Passing my team mate (Jackie Wilson) back on the sealed part of Lap 4.
    David Wackrow from Taranaki closes in on the big hill near the end of Lap 4.

    The fifth leg has some nice downhill to recover from the big climb at the end of lap 4. I quickly caught and passed the Taranaki walker, moving up to 5th. Then my team mate came jogging past – when she was supposed to be walking. I flagged down another person from the team and asked him to “have a word”, and the Taranaki team also said something. I eventually caught back up to my team mate and passed her, so I finished leg 5 in 4th position.

    So that was all good, and I was having a good time racing against the teams, but it was soon to unravel. I went through the lap 5/6 changeover (36.2k) in 4:07:15, slightly down on my target of 4:06:03, and well down on last year’s time of 4:02:41. Last year I had to stop at this point to quickly fix some blisters, but this year there was no sign of trouble so I could just continue on.

    Richard was the next walker on my team, and he soon caught up to me. He was trying to engage me in conversation but I was starting to hurt rather a lot, and wasn’t terribly chatty. My glutes were sore, my feet were sore, my legs were sore, and my shoulders were sore. Somewhere around 40k I called for the pain killers (voltaren), but it certainly didn’t have any immediate effect. David from Taranaki caught and passed us, and then Richard picked up the pace and followed ahead with him. I went through the marathon in about 4:56:00 (4:51:30 last year). Time for another moccona iced coffee and some BackCountry Cuisine mashed potatoe. I remember being quite warm along this section and thinking that I should take my polypro off, but converting the thought to action seemed to difficult, so I just kept on going.

    The trudge up Reids Hill.
    Through the lap 6/7 changeover (44.4k) in 5:05:51. I was no longer able to mentally keep track of my position, but I must have been in 6th place. Lap 7 is short at just 2.8km, but climbs about 150m. I made my way slowly up the hill, and was passed by a woman from Taranaki’s 2nd team. I think the first solo runner also passed me on the hill. Emerging from the top of the hill I started to feel a bit better and picked up the pace a bit more. There was also a pleasant breeze on this section which also helped. Through to the end of lap 8 and I seemed to have recovered somewhat. 6:09:10 for 52.8k (6:05:46 last year, target of 6:10:23 for this year).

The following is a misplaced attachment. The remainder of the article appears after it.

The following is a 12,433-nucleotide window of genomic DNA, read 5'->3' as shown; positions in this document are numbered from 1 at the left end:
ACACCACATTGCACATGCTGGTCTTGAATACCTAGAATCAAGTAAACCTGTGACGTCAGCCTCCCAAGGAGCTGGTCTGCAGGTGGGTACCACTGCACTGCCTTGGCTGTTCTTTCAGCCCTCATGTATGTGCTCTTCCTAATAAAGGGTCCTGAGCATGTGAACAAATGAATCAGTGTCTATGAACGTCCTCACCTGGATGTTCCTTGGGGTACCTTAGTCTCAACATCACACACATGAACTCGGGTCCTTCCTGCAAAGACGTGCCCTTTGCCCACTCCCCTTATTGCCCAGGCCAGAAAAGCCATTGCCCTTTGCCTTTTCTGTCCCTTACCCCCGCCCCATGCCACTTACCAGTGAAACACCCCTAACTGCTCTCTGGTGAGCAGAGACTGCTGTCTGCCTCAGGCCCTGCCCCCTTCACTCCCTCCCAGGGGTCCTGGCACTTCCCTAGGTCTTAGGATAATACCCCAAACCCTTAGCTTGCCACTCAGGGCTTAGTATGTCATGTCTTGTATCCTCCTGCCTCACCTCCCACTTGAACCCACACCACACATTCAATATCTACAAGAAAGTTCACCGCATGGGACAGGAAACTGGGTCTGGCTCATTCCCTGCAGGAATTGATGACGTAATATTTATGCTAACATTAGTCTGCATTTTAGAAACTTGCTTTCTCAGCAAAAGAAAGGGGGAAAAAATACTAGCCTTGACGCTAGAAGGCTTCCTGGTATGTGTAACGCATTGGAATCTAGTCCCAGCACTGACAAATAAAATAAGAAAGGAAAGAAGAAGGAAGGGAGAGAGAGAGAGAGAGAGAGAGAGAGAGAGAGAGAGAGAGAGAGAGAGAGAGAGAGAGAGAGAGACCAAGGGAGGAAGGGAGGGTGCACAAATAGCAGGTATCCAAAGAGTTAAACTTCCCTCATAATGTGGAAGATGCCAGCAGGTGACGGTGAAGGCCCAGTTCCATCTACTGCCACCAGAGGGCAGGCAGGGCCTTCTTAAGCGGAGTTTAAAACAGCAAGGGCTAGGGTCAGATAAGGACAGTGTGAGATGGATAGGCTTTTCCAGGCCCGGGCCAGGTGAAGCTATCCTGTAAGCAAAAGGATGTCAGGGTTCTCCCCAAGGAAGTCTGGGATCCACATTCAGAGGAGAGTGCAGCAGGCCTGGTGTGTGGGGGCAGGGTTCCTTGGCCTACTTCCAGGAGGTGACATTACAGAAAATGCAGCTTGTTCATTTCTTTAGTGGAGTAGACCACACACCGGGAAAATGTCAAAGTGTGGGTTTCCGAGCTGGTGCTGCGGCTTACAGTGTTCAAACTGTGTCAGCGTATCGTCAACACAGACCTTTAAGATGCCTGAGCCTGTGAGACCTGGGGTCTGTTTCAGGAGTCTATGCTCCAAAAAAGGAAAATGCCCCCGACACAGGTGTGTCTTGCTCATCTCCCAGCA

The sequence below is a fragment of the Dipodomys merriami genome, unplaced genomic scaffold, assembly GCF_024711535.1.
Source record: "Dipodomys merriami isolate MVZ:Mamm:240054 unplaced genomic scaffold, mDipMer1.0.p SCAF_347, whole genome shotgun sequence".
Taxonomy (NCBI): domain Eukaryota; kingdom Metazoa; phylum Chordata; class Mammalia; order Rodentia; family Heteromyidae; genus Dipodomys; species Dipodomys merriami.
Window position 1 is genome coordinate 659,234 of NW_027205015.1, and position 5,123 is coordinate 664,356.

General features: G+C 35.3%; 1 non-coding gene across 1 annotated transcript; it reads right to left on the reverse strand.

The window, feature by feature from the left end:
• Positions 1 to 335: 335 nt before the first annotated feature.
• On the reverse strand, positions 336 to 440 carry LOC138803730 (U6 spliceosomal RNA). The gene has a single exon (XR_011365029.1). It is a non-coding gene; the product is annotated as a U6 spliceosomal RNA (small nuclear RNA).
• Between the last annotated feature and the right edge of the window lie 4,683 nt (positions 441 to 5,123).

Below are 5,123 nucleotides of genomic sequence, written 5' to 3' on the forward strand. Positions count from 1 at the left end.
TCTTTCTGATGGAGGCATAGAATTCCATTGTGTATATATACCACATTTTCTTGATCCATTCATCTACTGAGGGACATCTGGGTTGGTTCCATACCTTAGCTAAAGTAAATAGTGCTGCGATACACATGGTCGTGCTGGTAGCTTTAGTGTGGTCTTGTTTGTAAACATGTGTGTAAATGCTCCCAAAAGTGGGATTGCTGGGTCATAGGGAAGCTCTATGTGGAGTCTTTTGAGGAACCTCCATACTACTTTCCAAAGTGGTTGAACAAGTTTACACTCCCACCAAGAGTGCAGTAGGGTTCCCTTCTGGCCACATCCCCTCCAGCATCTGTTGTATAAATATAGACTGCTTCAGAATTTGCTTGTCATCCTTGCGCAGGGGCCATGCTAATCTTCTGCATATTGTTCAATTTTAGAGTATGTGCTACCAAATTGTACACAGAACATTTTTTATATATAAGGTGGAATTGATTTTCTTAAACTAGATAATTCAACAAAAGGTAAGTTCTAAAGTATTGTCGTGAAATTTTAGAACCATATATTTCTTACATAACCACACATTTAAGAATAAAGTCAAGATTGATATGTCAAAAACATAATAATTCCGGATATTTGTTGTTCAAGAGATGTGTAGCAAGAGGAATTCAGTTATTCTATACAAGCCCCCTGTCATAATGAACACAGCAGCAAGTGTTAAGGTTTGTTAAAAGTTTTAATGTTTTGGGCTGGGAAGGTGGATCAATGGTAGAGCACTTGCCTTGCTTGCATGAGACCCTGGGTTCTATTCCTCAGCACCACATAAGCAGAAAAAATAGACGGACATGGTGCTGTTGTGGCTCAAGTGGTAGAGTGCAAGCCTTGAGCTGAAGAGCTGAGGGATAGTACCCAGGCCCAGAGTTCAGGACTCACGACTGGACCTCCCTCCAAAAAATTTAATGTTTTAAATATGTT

Lap 9 is quite tough. Another section of gravel road, with large diameter gravel that is quite deep. Walking or running in the wheel tracks is essential. Only a few hundred metres into the lap there is a long , steep downhill. As I was heading down this section I felt a blister pop between the big toe and second toe on my left foot. It stung a bit, but didn’t make a huge amount of difference to my pace. I alternated between feeling generally ok and just wishing it was over. Simon Clendon came running past on this section, pretty much looking as fresh as a daisy. David from one of Scottish Harrier’s teams came also came waling past. At around about 59km I felt another blister pop – this time on the outside edge of my left heel.

    Through the lap 9/10 changeover (60.3km) in 7:14:31, just 21 seconds slower than my target. Just 5.8km to go. I grabbed a couple of snakes lollies to eat and kept on my way. The Scottish team was just ahead of me. For the first couple of km I managed to maintain the distance, but then their walker slowly pulled away. With perhaps no more than 1km to go, Peter Baillie from the last of the Scottish teams came walking past. Heading ‘round the final corner it was time to pick up the pace for the finishing sprint. Across the line in 7:55:45.

    Thanks to Jan Bliekendaal for crewing and for the photos.

    These photos and more can be found on Flickr


    Tom said...

    Top effort Andrew and a great account of the event. Seems like quite a tough day overall and you finished strongly. Love the photos too.